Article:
I’ve been going through it a little and I love that it has a short story at the end of the page (for some hymns)!!
I also like to be able to know all the verses for the Hymns!
It will be a huge blessing!!
Thanks and God bless!
This hymnal is interesting. It certainly does live up my expectations. I received it shortly after placing my order, and the package was in good condition. I like the bookmarks included with it, as they help when reading through the hymnal.
This hymnal is the "most unique" hymnal I have seen. This is good and bad. The pros are the layout of hymnal, the lengthy preface+introduction (compared to most hymnals), and the additional information given on many hymns. The cons are mostly spelling related. The archaic spelling takes a while to get used to (e.g. musick for music, publick for public, Messias for Messiah). This choice is strange. The publisher changes the spelling of these words to conform to the "letter of the scriptures", as stated in the introduction. The Scripture mentioned is the KJV, yet I doubt that even those that read the KJV only spell these words this way.
It is "singable"; the key choices are good for congregational singing.
It is, for 99% of the hymns, the "most accurate" hymnal. I was surprised how hymns such as #59 "Praise Him, Praise Him, Jesus our Blessed Redeemer" and #461 "The Solid Rock" are so drastically different from what are in most modern hymnals. The originals are much better. However, I was disappointed that #20 "Come Thou Fount" does not have certain quatrains in the original (e.g. "Sorr'wing I shall be in spirit /Til released from death and sin..."). Hymn #920 also removed the Catholic line "Fruit of the mystic rose, / And of the rose, the stem" for a more Protestant (and biblical) line.
The hymnal is "biblical" for the most part, and "exhaustive" to a great extreme. However, it is disappointing to see topics such as the "Rapture of the Church" and "The Millennial Kingdom", giving the hymnal a decidedly Baptist tone. What's even stranger is that hardly any of the hymns in the "Rapture" section are about the rapture, but rather, just given a verse from 1 Thes. 4 as a reference (e.g. hymns #899, #903, #906, #911 etc), Hymns #941 "Glorious Things of Thee are Spoken" and #947 "Joy to the World" are in the "Millennial Kingdom" section, instead of in "The Church" and "The Birth of Christ", respectively.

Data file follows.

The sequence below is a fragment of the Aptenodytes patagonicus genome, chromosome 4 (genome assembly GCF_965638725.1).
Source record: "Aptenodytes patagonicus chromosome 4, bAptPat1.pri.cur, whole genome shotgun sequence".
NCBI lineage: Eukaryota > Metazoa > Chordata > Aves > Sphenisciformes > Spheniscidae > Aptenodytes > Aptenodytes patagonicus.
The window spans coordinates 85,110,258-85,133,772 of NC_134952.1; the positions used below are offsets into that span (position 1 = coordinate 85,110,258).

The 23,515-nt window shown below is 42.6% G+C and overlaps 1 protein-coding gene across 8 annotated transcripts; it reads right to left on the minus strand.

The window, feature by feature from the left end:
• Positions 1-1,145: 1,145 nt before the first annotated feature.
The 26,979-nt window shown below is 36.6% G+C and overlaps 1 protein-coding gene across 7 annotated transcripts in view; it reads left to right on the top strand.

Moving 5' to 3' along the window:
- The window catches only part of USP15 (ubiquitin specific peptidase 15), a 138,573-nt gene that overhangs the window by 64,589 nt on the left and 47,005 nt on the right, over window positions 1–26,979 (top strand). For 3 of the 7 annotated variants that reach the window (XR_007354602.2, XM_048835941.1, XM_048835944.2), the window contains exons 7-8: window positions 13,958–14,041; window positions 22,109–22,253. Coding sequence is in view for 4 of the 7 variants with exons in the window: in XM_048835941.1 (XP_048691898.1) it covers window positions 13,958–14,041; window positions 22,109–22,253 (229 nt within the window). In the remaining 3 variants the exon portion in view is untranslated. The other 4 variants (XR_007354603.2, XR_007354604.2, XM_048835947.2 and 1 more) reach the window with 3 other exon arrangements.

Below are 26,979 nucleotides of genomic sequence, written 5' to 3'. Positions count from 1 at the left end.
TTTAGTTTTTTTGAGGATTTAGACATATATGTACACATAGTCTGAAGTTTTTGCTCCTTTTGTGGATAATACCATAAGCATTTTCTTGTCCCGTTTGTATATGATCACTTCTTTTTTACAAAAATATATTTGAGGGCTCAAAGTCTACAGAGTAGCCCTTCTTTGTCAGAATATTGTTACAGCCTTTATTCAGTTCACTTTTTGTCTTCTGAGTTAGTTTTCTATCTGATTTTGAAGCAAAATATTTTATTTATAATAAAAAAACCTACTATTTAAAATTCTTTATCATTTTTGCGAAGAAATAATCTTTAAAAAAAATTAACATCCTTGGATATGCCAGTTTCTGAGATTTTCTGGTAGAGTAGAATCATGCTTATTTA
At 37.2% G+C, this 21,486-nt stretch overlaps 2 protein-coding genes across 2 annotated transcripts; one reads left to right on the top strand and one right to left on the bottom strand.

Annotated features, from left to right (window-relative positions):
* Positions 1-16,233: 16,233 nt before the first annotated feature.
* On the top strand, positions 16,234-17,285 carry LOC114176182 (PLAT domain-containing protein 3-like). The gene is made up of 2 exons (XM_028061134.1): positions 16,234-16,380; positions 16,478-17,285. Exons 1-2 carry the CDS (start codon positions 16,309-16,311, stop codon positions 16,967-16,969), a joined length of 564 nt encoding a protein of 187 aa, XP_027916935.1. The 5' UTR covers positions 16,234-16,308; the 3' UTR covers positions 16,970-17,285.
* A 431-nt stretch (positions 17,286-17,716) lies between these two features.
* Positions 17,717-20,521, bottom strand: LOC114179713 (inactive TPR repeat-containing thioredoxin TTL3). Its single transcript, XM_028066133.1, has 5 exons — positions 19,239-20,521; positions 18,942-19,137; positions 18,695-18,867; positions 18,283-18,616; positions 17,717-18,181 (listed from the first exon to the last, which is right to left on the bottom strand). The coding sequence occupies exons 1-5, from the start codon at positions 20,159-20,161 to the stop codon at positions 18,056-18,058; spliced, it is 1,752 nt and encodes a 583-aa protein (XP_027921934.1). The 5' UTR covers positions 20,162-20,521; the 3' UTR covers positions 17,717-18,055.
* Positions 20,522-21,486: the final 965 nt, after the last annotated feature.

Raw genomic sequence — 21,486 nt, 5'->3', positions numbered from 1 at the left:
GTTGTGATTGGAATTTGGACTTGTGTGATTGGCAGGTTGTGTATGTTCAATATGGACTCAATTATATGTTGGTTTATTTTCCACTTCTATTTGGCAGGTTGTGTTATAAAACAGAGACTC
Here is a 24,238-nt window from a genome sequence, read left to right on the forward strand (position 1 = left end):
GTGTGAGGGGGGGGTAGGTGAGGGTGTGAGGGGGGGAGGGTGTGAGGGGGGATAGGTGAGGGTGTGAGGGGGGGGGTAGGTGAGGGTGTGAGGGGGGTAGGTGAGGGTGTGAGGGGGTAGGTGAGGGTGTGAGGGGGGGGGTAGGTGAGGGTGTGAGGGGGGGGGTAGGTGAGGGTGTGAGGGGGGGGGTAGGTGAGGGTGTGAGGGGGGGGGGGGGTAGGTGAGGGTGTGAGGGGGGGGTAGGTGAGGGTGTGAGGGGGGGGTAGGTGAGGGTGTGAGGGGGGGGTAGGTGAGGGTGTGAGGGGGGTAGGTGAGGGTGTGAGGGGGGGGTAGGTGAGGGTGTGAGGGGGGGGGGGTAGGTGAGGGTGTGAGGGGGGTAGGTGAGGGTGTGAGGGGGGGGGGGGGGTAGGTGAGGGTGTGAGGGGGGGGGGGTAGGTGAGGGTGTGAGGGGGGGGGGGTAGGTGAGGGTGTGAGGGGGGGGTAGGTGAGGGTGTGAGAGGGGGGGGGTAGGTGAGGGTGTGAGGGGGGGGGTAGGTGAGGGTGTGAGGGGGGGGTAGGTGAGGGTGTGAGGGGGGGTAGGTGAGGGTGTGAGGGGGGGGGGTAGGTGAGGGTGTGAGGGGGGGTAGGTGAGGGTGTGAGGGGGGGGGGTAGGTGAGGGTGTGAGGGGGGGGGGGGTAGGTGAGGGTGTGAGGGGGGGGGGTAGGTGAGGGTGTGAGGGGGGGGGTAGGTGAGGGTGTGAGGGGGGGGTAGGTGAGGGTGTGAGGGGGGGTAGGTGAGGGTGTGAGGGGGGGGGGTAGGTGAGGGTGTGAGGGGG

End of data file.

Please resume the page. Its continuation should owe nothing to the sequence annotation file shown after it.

Overall, the hymnal is a good hymnal for personal use and limited church use. The great benefits of this hymnal over-weigh its faults. If you need a good canon of hymns with original lyrics, and some new hymns to introduce to your congregations, this will be a wonderful hymnal.
I’ve never seen a hymnal that was so complete and thorough. I’ve already given one as a gift and have a couple more in mind that would really appreciate it. I love that so many of the songs have additional verses that had been missing in other hymnals. I am a “senior” citizen who is learning music theory along with piano, mandolin and acoustic bass guitar and the only thing “missing” is chord notation which would help string players of guitar, resophonic guitar, banjo, mandolin and bass. I’m learning, but my mind isn’t as quick as it ought to be.
This is my favorite hymnal!
I think the book is amazing, I love the fact that it has all the verses and the history of the song/writers is a real blessing to read
I bought this for my wife, she loves everything about it! Thank you for developing this wonderful book!